Many businesses may be confused or worried about all of the changes that have been happening in Google’s local SERPs lately. Google literally turned local search on its head about two months ago, and as the dust settles, many of the long-term effects are becoming clear. One specific change which I’d like to cover here has many of our clients filled with pride and has helped us close some new local SEO client deals.
The change has to do with local listings being more aggressively inserted into queries that previously did not trigger a local 7 or 10-pack. To illustrate my point, let’s take the phrase ‘roofing’? What is a visitor’s intent when they type ‘roofing’ into a browser? It could be a few things:
- To find out information about different types of roofing materials
- To look for roofing supplies
- To find a roofing company
- To learn the skill of roofing
Until recently, Google assumed it was everything except #3, and they displayed whoever was best optimized for the word ‘roofing’. Now, however, local results are included in the mix. See the image below (with my location set to Washington, D.C.) for the current SERPs:
You’ll notice that the local 7-Pack is inserted after the third listing. Effectively, ‘National Roofing Contractors’ now ranks for the term ‘Roofing’ when that is searched in their locality.
What are the client implications of this?
Is this a particularly surprising behavior to SEOs? Probably not, but clients absolutely love this. We’ve noticed that many of our clients love to have a keyword they can ‘show off’, and this result in the SERPs scratches that itch for those that are local-focused.
We’ve had referrals call us saying, “Jenn told us that you were able to get her on page #1 for XXXXX” where XXXXX is a head term like roofing. Although we do compete for some really competitive terms straight-up, in this case, the calls were coming from people referencing the local insertion we’re detailing here.
Because we’ve had multiple clients react in such a positive way as they are now starting to see head terms in their SEO reports, we’ve adapted our sales pitch a bit for local clients to include information on this.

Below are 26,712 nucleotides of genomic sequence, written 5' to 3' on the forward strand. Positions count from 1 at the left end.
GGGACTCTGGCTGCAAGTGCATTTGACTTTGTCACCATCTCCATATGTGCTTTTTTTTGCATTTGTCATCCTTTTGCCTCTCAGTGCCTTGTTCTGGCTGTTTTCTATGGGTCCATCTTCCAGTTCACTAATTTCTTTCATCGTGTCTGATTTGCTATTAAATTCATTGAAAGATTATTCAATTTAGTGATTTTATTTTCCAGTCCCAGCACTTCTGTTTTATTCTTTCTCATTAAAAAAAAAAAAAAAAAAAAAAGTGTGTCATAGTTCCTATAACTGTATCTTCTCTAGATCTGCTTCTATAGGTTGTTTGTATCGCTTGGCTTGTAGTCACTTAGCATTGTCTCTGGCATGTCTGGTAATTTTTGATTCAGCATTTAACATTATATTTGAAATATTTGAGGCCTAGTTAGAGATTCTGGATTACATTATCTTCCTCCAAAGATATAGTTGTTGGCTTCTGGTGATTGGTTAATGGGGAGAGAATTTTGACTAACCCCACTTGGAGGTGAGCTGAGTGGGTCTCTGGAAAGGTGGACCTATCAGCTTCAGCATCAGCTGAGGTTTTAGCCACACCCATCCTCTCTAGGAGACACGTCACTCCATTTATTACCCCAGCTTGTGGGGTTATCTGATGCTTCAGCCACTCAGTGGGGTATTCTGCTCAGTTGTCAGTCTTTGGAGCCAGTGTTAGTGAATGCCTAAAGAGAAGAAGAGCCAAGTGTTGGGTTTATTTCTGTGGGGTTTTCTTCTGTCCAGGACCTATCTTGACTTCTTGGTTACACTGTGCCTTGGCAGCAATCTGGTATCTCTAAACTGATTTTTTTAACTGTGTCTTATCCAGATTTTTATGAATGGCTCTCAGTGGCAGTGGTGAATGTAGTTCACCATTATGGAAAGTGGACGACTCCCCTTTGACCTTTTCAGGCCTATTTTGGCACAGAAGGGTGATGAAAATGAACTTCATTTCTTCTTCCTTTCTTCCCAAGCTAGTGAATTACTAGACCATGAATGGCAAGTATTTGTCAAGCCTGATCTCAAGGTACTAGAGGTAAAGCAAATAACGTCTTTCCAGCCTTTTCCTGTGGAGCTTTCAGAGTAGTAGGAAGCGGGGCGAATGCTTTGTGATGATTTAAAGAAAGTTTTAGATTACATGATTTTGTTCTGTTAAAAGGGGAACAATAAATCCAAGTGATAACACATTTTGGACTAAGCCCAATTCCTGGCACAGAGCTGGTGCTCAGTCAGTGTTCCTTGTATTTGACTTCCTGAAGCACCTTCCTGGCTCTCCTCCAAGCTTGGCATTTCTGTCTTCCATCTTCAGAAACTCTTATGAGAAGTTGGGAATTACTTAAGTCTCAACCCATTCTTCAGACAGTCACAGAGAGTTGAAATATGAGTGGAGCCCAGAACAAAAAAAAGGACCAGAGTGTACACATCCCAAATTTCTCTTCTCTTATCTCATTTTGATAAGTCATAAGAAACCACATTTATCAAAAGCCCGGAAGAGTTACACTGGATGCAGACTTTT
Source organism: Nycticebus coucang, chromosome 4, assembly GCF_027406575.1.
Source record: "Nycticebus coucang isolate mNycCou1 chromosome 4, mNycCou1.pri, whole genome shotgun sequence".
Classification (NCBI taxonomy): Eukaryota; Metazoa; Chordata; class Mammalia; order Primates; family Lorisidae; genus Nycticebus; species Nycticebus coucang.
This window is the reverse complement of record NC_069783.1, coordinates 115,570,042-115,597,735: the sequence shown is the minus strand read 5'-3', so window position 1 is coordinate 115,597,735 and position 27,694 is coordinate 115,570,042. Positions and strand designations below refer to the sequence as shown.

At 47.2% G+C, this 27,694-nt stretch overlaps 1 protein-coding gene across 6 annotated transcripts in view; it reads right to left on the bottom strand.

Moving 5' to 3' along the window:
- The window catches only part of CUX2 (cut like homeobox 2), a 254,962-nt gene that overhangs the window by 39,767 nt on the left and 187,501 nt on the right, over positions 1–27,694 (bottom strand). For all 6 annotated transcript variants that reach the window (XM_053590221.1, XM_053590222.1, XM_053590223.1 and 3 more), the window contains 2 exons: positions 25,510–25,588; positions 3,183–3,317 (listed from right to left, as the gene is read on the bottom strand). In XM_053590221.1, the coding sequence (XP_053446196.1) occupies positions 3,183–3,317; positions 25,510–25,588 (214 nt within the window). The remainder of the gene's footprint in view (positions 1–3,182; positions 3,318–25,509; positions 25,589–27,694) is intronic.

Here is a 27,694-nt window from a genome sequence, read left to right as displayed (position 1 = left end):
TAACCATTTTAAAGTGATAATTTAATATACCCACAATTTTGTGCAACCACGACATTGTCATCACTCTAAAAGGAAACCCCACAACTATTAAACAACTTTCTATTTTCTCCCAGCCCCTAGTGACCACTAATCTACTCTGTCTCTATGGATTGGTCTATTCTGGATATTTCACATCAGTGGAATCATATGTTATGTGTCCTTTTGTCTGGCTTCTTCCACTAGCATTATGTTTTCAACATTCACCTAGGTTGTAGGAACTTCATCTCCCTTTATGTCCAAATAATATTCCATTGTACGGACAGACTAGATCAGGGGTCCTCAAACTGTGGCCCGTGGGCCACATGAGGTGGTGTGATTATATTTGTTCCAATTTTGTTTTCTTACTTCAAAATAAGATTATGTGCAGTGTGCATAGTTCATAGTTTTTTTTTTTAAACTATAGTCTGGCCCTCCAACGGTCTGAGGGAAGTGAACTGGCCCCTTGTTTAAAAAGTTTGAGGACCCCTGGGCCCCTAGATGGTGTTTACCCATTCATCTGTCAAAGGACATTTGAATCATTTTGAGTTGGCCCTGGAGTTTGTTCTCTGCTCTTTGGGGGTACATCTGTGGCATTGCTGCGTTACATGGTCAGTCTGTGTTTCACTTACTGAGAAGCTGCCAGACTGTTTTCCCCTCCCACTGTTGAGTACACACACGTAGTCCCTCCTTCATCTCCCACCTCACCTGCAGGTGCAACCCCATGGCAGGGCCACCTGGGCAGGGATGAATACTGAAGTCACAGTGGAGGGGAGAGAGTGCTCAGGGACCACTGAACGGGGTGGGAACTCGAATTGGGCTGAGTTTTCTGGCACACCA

The main piece of this is educating the client on how this works and what it means.
Teaching a client about the search engine results is tricky enough, so explaining local optimization and inclusion is even more tricky. We try to explain everything in the most simple terms possible and use a lot of analogies to help them understand the concepts.
But ultimately, a potential client is interested and excited about the prospect of being on Page 1 for a head term in their locality (which is all that matters to them). This added benefit makes selling a local-oriented campaign even easier.
So, how do you optimize your local site to rank in this way for head terms?
Optimizing for this behavior is pretty easy – just do exactly what you would for any other local SEO campaign. Consider the screenshot below, which is a search for ‘Roofing Washington, DC’:
You’ll notice that the blue boxes in each of the images are identical. The 7-pack did not change at all. So, ‘roofing’ triggered the same 7-pack as ‘roofing Washington, DC’. Thus, to optimize for a head term that triggers local results, you just need to optimize for the ‘head term’ + your location. If you need some resources on local SEO, here are a few to get you started:
When are the local results being triggered on head terms?
Google is getting more aggressive in including local results in non-local search queries. In taking a closer look at what they selected to include local results in, it seems as if they are pretty simplistic in their implementation. It’s as if they just chose the most obvious head terms where local results might help, the surface if you will, but did not dive any deeper (yet). For example, the following obvious head terms return local results:
- Picture Frames
The above terms are pretty straightforward words with local companies in almost all localities that provide related services and products. Now, lets dig into some other markets that are also present in near every location, but are of a more complex nature:
- Executive coaching consultant
- Trade show exhibits
- Pressure washer parts
- Infrared hair straightener
Given Google’s track record of including local results in more and more queries, I think it’s just a matter of time before they get smarter and include local results for more complex terms such as these. As they do that, local SEO will become even more important.
Local results seem like an active experiment for Google, with ranking factors and displayed results constantly being tweaked. Staying up to date with the changes can mean the difference between the success of some local businesses and mom-and-pops, and the death of them. What are some other interesting local changes you have seen in the SERPs and the resulting client reactions?
Brian and his team run SEO campaigns for their clients as well as a number of their own online properties, including niche sites such as a Vibram Five Fingers Review site.